Porter, Fitz John

April 15 1861

Fitz John Porter to McClellan

Marvel, William.  Burnside. Chapel Hill:  UNC Press, 1991. Pg 16

“and then, with that transparent sincerity of his nature which made everyone believe what he said, he added that he knew he was not fit for so big a command, but he would do his best.”

Schurtz, Carl

Nov 1862

A gathering of generals who are congratulating Burnside on his promotion

Sandburg, Carl. Abraham Lincoln The Prairie Years and the War Years One Volume Edition pg 327

“He had naturally a swaggering way which caused all such affectations to set gracefully upon him.  He was, besides, a handsome fellow with a personality that attracted attention upon all occasions; an his rollicking, off-hand effrontery carried him through with applause where one of less assurance would have been a mere figurehead.  His manly proportions and devil-may-care irishness were attractive to women, and aroused in them that admiration for masculine qualities so natural to the female sex.  Always jolly and willing, he was an ideal companion among men.  His rollicking songs and jovial stories awakened the dullest to rapture.  Free and easy in manner and with but little regard for the nicer conventionalities of society he floated along, light hearted and gay, upon the flood tide of enjoyment, seemingly regardless of what the ebb might have in store for him.  The very abandon with which he threw himself into whatever was going on exercised a captivating influence and caused him to be sought as one who could always be relied on to give animation to any occasion.  There was no one like Burnside.”

Tidball, John C.

After the Mexican War, Tidball describing duty with Ambrose Burnside

Tidball, Eugene C.  No Disgrace to My Country. Kent:  Kent State University Press.  2002 pg 70

“History-for he rose to a high historical level-will be at a loss where to place him, whether among heroes or Charlatans”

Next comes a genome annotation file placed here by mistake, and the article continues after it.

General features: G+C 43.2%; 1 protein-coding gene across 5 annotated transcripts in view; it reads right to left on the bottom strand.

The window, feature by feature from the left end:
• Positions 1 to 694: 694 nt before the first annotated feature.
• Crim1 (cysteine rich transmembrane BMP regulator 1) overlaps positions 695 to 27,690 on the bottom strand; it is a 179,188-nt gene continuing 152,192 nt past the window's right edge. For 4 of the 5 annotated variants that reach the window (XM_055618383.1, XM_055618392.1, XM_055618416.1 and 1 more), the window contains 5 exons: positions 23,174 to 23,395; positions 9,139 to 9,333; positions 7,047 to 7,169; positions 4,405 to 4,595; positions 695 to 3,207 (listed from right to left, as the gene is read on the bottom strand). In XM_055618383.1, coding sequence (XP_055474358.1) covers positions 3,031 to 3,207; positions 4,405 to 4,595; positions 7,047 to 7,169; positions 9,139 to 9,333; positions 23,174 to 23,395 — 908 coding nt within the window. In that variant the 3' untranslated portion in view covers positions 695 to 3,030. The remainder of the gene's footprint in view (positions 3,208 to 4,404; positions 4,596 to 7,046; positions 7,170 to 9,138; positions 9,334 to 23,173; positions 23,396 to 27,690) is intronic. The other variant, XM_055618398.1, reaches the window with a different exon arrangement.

Tidball, John C.

From First Experiences 67-70b

Tidball, Eugene C.  No Disgrace to My Country. Kent:  Kent State University Press.  2002 pg 502

“he could borrow, and to borrowing he was accustomed”

Tidball, John C.

Quote from John Tidball

Tidball, Eugene C.  No Disgrace to My Country. Kent:  Kent State University Press.  2002 pg 71

“This trick of self-abnegation seemed not only to help him along but to cover over shortcomings, as it did when dismal failure followed many of his enterprises”

Tidball, John C.

From First Experiences 67-70b

Tidball, Eugene C.  No Disgrace to My Country. Kent:  Kent State University Press.  2002 pg 70

“A good fellow certainly, manly, honest and comely but of only moderate mind and attainments who made our cause suffer more in battle than any other Genl”

Warren, Gouverneur

Apr 15 1863

Letter to fiancé

Sears, Stephen.  Chancellorsville. Boston:  Houghton Mifflin, 1996 pg 5

“Burnside is liked of course, who could not help liking Burnside but they [the soldiers] feel as though McClellan was their man.

Withington, COL William H.

Dec 23 1862

Withington to sister

Sears, Stephen.  Chancellorsville. Boston:  Houghton Mifflin, 1996 pg 9

“Well and favorable known for his energy; and his skill in affairs, his geniality in social intercourse, his high sense of humor, and his honest simplicity.”

Woodbury, Augustus

Woodbury’s Major General Ambrose E. Burnside and the Ninth Army Corps (Providence RI: Sidney Rider & Brothers, 1867) 10

Carmen, Ezra.  The Maryland Campaign of 1862. Ed. Joseph Pierro.  New York: Routledge, 2008 pg 77